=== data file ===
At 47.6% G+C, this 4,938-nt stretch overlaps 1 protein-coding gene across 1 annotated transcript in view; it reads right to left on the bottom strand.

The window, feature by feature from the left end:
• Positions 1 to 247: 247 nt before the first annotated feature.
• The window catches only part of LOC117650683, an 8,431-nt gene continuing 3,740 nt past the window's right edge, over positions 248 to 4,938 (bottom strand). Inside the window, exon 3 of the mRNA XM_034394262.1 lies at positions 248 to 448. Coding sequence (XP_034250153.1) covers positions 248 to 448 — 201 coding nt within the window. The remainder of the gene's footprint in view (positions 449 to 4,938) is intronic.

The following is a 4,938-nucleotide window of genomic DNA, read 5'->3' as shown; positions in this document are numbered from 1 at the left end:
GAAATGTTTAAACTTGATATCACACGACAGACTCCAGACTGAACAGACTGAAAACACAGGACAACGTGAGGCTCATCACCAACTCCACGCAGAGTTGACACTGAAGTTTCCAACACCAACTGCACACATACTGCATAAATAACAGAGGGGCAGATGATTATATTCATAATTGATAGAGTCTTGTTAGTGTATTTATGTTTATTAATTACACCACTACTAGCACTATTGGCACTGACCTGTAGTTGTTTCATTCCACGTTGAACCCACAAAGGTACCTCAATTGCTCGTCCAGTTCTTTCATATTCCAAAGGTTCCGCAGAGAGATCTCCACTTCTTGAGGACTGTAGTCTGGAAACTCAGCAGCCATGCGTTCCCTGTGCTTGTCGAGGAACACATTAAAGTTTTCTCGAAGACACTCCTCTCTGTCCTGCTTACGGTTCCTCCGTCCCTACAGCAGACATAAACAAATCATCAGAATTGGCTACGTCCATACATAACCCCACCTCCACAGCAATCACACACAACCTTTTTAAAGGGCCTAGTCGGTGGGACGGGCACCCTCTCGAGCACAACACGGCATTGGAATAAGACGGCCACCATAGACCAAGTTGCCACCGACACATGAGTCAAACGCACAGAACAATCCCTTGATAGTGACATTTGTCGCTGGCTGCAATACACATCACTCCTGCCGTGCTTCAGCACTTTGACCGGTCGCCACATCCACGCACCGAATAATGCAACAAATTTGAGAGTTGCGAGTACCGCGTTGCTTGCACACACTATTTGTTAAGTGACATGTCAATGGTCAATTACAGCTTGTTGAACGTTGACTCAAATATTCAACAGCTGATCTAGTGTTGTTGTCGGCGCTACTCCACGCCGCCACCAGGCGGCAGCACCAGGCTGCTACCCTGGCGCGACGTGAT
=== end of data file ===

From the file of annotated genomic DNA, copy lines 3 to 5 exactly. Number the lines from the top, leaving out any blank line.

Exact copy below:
• Positions 1 to 247: 247 nt before the first annotated feature.
• The window catches only part of LOC117650683, an 8,431-nt gene continuing 3,740 nt past the window's right edge, over positions 248 to 4,938 (bottom strand). Inside the window, exon 3 of the mRNA XM_034394262.1 lies at positions 248 to 448. Coding sequence (XP_034250153.1) covers positions 248 to 448 — 201 coding nt within the window. The remainder of the gene's footprint in view (positions 449 to 4,938) is intronic.

The following is a 4,938-nucleotide window of genomic DNA, read 5'->3' as shown; positions in this document are numbered from 1 at the left end: